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The Fifth Circuit Court of Appeals holding in Raymond James & Associates, Inc. v. Jalbert (In re German Pellets Louisiana, LLC), 91 F.4th 802 (5th Cir. 2024), shows that sitting on the sidelines amidst a bankruptcy does not always pay off.

Proof of Claim and Raymond James

There are times when a creditor will make a strategic decision not to file a proof of claim in a bankruptcy. If a creditor does file a proof of claim, the creditor consents to the jurisdiction of the bankruptcy court.

In Raymond James, the debtor used proceeds from a bond offering underwritten by Raymond James & Associates (“Raymond James”) to build a large manufacturing plant. Soon after, having encountered financial issues, the debtor filed a chapter 11 bankruptcy petition. The debtor did not list Raymond James as a creditor even though it had indemnification rights. Further, Raymond James chose not to file a proof of claim even though it was well aware of the bankruptcy.

Per the confirmed plan of reorganization, third parties with a claim were barred from asserting any right of setoff or recoupment. The plan further provided for the creation of a trust whereby the debtor transferred its remaining assets and causes of action to the trust.

Soon after, the bondholders transferred their claims of misrepresentations by Raymond James in the sale of the bonds to the trust. The trust sued Raymond James in state court for violating state securities laws. In response, Raymond James filed a counterclaim against the trust for setoff and recoupment based on its indemnification claim. The trust responded to the counterclaim by filing an adversary proceeding in bankruptcy court and then filed a motion for summary judgment alleging that by virtue of the plan, Raymond James was precluded from asserting its right to setoff or recoupment related to its rights to indemnification based on the confirmed plan of reorganization. Raymond James in turn filed a motion requesting that the plan be modified allowing it to assert its claims for indemnification as an offset and/or recoupment.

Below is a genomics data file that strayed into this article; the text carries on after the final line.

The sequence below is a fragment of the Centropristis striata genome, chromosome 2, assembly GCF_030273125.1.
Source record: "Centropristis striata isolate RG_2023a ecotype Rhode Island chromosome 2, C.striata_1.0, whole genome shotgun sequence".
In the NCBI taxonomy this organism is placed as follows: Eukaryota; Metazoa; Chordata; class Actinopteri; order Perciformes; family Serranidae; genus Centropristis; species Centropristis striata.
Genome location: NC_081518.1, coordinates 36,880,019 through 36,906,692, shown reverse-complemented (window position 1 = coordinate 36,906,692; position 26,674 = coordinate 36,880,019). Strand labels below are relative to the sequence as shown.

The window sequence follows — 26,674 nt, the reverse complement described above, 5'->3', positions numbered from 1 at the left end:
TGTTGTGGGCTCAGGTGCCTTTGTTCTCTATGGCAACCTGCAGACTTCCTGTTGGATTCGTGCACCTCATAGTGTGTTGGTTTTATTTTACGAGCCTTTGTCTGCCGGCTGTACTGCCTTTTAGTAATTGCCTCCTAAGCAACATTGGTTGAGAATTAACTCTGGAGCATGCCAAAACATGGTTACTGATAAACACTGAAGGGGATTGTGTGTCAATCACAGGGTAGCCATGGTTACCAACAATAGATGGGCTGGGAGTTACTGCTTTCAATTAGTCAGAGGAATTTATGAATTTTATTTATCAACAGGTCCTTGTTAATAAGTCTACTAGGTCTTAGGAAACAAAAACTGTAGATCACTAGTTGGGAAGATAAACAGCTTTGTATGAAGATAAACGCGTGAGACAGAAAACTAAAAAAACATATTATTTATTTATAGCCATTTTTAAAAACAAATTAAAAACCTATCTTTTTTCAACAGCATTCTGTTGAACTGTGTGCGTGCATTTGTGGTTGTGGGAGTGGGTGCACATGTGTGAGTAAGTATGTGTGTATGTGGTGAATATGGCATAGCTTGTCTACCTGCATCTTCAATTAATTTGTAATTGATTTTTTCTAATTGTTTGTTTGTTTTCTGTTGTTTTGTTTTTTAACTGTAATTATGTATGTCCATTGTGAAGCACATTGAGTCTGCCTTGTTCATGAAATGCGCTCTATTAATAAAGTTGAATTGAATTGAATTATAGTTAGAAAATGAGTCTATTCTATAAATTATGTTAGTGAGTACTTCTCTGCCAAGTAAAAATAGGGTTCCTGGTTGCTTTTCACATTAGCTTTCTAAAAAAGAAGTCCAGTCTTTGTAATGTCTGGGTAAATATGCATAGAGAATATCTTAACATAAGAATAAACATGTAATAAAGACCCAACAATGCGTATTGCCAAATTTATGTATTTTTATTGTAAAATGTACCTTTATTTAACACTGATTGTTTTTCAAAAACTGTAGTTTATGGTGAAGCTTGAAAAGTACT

The bankruptcy court ruled in favor of the trust, finding that the plan controlled and that the plan could not be modified. The district court affirmed and Raymond James appealed to the Fifth Circuit Court of Appeals. The Fifth Circuit found that even though Raymond James was not scheduled by the debtor as a creditor, it was bound by the terms of the plan because it was aware of the bankruptcy filing and chose to sit it out.

As for Raymond James’ request that the plan be modified allowing it to then assert its indemnification claim, the Fifth Circuit found that the bankruptcy court did not abuse its discretion by refusing to modify the plan as Raymond James was “fully aware” of the bankruptcy filing. Further by virtue of having knowledge of the bankruptcy, it could have appeared and objected to the bond holders transferring their claims against Raymond James to the trust. Failing to do so, it was now precluded from doing so and from asserting that the trust did not have standing to sue it.

Bottom line, though there are times when one is advised not to file a proof of claim and appear in a bankruptcy proceeding, a creditor should not hide behind the log and totally ignore the proceeding. At the very least, had Raymond James followed the bankruptcy proceeding it could have objected to the bondholders transferring their claims to the trust and objected to the plan.

The takeaway here is to follow the bankruptcy proceedings and avoid the catastrophic consequences Raymond James faced having been precluded from asserting its indemnification rights.


Avatar of Bill Siegel
William L. (Bill) Siegel is a Shareholder and Section Head of the Cowles and Thompson Bankruptcy and Creditors’ Rights Practice Group as well as a member of the Corporate and Business Practice Group. His experience includes representing individuals and business entities in their corporate and transactional affairs, including drafting and negotiating agreements of all types, and representing individuals and business entities in disputes that may arise in litigation in State and Federal Courts. He also represents debtors, creditors, Trustees, and Committees in bankruptcy matters in Chapter 7 liquidations and Chapter 11 reorganizations. His clients include small and medium-sized businesses, start-up technology companies, and partnerships. He frequently publishes articles and content regarding trends in bankruptcy law, the economy, commercial real estate, and retail-related matters.